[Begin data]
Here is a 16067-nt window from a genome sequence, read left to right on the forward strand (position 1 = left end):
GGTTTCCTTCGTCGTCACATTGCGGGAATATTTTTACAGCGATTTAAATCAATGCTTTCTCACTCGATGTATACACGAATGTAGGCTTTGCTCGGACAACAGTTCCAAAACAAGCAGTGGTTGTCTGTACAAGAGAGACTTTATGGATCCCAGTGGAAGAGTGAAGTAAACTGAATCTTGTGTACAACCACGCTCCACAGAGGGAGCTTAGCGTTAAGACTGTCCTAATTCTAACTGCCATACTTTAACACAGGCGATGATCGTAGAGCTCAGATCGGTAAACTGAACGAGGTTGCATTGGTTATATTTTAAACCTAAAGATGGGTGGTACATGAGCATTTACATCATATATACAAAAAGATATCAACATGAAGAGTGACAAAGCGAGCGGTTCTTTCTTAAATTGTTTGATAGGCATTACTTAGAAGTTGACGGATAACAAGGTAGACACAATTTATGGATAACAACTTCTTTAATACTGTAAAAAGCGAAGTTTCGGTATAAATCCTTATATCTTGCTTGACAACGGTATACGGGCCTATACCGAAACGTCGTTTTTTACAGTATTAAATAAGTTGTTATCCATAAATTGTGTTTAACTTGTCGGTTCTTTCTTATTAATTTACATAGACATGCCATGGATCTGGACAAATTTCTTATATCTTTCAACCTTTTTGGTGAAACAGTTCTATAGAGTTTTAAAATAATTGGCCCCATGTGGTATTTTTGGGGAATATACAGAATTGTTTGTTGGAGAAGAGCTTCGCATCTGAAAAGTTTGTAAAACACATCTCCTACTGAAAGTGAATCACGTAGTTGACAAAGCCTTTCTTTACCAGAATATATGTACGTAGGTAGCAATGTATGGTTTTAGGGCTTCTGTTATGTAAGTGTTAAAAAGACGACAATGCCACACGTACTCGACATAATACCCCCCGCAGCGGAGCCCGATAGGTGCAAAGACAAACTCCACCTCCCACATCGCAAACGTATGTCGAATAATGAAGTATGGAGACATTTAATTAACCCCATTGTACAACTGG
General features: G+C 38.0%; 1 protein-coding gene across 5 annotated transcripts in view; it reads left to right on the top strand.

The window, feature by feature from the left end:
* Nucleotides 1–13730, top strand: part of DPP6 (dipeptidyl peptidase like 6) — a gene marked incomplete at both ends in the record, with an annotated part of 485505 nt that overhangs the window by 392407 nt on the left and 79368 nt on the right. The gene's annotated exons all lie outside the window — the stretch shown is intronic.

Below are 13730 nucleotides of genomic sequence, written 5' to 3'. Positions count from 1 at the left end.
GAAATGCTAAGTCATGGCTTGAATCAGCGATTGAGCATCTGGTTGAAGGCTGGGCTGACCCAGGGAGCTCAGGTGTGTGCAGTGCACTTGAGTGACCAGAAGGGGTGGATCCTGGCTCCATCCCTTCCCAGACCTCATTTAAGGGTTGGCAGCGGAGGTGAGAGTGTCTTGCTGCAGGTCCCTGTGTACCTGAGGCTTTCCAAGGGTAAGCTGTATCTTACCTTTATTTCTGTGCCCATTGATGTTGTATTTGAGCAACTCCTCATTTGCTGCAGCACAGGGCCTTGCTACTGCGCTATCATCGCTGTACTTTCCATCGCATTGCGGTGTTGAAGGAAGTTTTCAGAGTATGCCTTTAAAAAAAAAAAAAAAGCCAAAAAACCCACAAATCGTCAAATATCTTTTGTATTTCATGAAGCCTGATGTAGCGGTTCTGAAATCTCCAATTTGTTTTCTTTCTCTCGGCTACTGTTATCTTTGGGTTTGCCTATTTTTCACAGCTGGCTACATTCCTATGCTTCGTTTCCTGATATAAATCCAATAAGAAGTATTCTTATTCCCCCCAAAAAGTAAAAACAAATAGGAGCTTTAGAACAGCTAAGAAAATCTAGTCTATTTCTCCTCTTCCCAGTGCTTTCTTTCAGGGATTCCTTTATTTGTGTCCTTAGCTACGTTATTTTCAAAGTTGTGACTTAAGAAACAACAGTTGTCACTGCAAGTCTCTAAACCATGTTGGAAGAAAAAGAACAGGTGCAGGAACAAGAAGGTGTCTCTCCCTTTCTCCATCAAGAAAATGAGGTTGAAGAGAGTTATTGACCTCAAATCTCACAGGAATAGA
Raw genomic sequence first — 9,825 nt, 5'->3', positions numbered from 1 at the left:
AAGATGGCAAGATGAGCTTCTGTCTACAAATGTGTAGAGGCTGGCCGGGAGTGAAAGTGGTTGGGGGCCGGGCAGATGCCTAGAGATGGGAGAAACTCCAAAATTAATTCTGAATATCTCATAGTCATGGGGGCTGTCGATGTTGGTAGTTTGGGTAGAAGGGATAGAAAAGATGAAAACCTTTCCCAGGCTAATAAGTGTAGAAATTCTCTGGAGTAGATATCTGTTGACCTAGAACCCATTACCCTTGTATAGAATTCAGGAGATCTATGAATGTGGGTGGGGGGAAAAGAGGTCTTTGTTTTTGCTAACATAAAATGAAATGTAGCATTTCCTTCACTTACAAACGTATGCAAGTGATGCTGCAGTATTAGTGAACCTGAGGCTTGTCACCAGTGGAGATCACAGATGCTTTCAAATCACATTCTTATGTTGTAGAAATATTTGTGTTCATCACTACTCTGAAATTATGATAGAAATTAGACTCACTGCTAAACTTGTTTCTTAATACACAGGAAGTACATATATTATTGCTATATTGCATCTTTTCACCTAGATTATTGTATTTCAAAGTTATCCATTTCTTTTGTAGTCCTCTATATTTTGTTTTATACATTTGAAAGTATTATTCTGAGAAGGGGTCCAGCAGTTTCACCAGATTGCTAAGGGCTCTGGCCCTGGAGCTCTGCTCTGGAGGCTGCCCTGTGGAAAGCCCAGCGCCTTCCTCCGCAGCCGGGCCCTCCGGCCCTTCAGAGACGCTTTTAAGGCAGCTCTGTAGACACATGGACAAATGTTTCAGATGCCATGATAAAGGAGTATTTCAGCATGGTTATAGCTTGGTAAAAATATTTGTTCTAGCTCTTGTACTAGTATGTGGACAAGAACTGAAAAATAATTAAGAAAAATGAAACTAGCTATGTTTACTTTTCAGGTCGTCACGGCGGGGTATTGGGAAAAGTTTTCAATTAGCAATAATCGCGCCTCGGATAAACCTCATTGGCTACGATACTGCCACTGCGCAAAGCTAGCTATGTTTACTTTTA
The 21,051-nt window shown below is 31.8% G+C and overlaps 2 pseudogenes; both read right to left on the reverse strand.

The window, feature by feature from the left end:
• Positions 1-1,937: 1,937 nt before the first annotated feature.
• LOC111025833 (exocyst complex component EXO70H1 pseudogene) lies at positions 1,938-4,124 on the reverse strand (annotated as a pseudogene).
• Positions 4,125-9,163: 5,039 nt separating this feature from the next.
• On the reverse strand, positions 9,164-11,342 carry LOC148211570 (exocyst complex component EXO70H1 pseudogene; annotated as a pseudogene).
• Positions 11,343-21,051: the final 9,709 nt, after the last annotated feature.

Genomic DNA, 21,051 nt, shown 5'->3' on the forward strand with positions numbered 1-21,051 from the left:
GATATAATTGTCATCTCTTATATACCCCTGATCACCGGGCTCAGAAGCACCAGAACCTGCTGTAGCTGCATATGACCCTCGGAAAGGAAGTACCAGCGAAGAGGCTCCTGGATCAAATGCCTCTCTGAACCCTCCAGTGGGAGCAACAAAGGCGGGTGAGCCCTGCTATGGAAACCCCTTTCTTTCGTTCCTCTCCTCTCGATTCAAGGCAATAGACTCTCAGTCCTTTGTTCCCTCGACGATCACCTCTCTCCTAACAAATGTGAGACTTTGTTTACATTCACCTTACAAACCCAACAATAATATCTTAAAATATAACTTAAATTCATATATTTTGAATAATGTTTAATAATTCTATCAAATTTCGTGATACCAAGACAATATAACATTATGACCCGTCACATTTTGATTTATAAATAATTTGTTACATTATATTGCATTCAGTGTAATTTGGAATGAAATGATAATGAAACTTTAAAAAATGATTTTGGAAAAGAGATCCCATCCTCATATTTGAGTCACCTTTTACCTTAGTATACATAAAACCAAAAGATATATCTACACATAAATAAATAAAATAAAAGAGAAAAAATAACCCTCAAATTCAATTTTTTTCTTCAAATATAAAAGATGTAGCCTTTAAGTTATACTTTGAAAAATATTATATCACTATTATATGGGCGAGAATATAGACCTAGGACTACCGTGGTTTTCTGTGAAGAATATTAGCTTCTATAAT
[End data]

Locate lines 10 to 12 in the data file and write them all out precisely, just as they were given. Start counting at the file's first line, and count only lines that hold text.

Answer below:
The 21,051-nt window shown below is 31.8% G+C and overlaps 2 pseudogenes; both read right to left on the reverse strand.

The window, feature by feature from the left end:
• Positions 1-1,937: 1,937 nt before the first annotated feature.